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An investment fund that engaged in fraud and was improperly granted two loans under the Paycheck Protection Program (PPP) settled with the United States Justice Department (DOJ) in a whistleblower lawsuit.
The whistleblower lawsuit was brought in Florida under the False Claims Act by attorney Bryan Quesenberry. In April, the DOJ intervened in support of the case against Pan African Interchange, LLC, and its owner, Stanley Damas.
It was the first whistleblower case involving PPP fraud in which the US intervened against the person applying for the loans.
As the COVID-19 pandemic intensified in 2020, the Coronavirus Aid, Relief, and Economic Security Act (CARES Act) was passed by Congress. It established a small business administration that doled out “short-term, low-interest ‘covered loans’ that could be forgiven in whole or in part under specified conditions” to eligible small businesses.
Congress authorized over $800 billion for the program, which enabled applicants to obtain loans with “no borrower fees, a 1 percent interest rate, and two-year term” with “loan payments deferred for six months,” according to the Congressional Research Service.
CRS also noted, “Borrowers were required by [small business administration] regulations to use at least 75 percent of the loan forgiveness amount on payroll costs, and the remainder on eligible mortgage interest, rent, and utility payments in order to receive full loan forgiveness.”
Pan African Interchange bills itself as a "global energy commodities merchant and infrastructure asset investor." The fund trades agricultural commodities, like "corn, soybeans, wheat, rice, cocoa, coffee, cotton, and sugar."
Damas was not eligible to apply for any PPP loan because the small business administration determined “hedge funds and private equity firms [were] primarily engaged in investment or speculation, and such businesses [were] therefore ineligible.”
Nonetheless, according to the complaint [PDF] against Damas and his investment fund, he sought a PPP loan on May 12, 2020, of $312,000.
The loan was approved on May 21, 2020, under terms that included not applying for another loan the rest of the year. Yet the same day that the first loan was approved Damas applied for a second loan of over $208,000.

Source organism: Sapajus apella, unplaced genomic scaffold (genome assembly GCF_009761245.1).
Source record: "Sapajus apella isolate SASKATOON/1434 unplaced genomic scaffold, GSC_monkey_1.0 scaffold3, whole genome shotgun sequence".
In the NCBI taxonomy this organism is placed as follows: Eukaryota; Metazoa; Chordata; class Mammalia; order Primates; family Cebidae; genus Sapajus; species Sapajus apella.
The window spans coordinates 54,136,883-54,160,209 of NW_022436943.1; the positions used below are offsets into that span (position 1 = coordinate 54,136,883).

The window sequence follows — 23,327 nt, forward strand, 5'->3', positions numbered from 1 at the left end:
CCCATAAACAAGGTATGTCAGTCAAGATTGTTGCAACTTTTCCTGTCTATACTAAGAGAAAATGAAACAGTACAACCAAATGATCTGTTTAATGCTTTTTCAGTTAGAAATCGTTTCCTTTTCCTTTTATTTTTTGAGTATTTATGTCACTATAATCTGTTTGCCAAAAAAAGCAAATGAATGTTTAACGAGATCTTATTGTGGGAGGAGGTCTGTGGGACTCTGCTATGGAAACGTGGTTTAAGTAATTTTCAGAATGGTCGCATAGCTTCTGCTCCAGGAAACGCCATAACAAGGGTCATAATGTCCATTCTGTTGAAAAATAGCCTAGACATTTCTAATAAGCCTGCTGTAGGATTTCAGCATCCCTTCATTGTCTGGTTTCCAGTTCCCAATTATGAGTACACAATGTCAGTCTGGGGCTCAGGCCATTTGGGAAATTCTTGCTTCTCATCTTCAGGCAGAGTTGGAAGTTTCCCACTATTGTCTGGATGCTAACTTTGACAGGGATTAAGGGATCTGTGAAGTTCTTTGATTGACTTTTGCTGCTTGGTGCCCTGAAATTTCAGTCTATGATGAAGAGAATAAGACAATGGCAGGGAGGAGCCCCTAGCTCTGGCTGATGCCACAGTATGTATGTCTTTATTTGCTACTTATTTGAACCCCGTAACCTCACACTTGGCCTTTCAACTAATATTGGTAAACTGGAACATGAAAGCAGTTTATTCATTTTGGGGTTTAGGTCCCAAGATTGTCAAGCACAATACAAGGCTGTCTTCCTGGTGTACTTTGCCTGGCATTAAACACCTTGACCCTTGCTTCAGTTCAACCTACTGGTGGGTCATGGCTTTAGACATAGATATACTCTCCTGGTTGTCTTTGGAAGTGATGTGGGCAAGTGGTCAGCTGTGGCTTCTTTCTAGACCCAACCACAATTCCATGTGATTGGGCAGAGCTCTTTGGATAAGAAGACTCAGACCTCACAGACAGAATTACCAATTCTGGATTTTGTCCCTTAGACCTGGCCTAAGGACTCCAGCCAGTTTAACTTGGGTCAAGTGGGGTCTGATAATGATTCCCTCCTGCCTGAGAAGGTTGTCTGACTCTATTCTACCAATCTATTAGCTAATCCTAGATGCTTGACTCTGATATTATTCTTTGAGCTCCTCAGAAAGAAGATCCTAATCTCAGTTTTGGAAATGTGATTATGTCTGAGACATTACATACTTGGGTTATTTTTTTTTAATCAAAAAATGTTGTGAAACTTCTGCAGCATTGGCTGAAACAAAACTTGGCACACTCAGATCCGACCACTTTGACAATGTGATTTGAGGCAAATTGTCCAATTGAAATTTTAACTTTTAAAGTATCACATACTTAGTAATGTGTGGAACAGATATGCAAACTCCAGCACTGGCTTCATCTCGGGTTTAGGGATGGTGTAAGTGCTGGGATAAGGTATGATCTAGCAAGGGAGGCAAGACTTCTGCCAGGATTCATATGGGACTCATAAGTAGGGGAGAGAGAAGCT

Damas' applications were submitted to Celtic Bank, known for offering small business administration loans. Celtic should have been able to tell that Damas did not qualify for a PPP loan, but they had a financial incentive to approve both loans.
When the complaint was filed, Damas had not paid off either of the loans and the owed interest. He later paid off the second loan, and as part of the settlement, the investment fund manager agreed to pay the DOJ a $21,500 fine.
The CARES Act represented one of the greatest transfers of wealth to the richest Americans in US history. Business executives and wealthy individuals also looted programs that were supposed to help impoverished and struggling Americans during the pandemic, like the Paycheck Protection Program.
As NBC News reported in March, it is estimated that $80 billion was stolen by applicants who were not eligible for loans. They used the loans to purchase luxury cars, like Lamborghinis, Ferraris, and Bentleys, as well as Teslas. “Mansions, private jet flights, and swanky vacations” were purchased with the loans.
Miami, where Damas’ investment fund is based, was a center of fraud. US Attorney Juan Gonzalez in the Southern District of Florida told NBC News that PPP fraud “hurt people who needed the money” because when the loan money ran out, lenders could no longer issue loans.
“This is billions of taxpayer dollars that has been stripped from [the public],” Gonzalez added. “[But] more angry should be the people who did lose their jobs, who worked for businesses that couldn't apply for this money because it was gone. Those are really the ones who should be the angriest of all.”
Previously, on September 13, the Justice Department secured the first settlement under the False Claims Act from a lender, Prosperity Bank, which was implicated in PPP loan fraud. They agreed to pay a fine of nearly $19,000.
The regional bank in Texas and Oklahoma approved a $213,400 PPP loan for the Woodland Pains Institute, which was solely owned by Dr. Emad Bishai.
At the time of the application, according to the DOJ, Bishai faced criminal charges “arising from his practice of prescribing opioid medicines.” He fraudulently checked “no” when asked if he was subject to an indictment, criminal information, or arraignment.
Prosperity Bank employees knew that Bishai was ineligible since he had criminal charges pending against him.
"The Justice Department has seized over $1.2 billion in COVID-19 relief funds that were allegedly received fraudulently since the start of the pandemic," according to attorneys at the Fox Rothschild law firm. Over 1,500 defendants have been charged with federal crimes related to defrauding COVID-19 relief programs.
It was announced in September that the DOJ was expanding its efforts to go after lenders and combat fraud. "Strike Force" teams were established in California, Maryland, and southern Florida.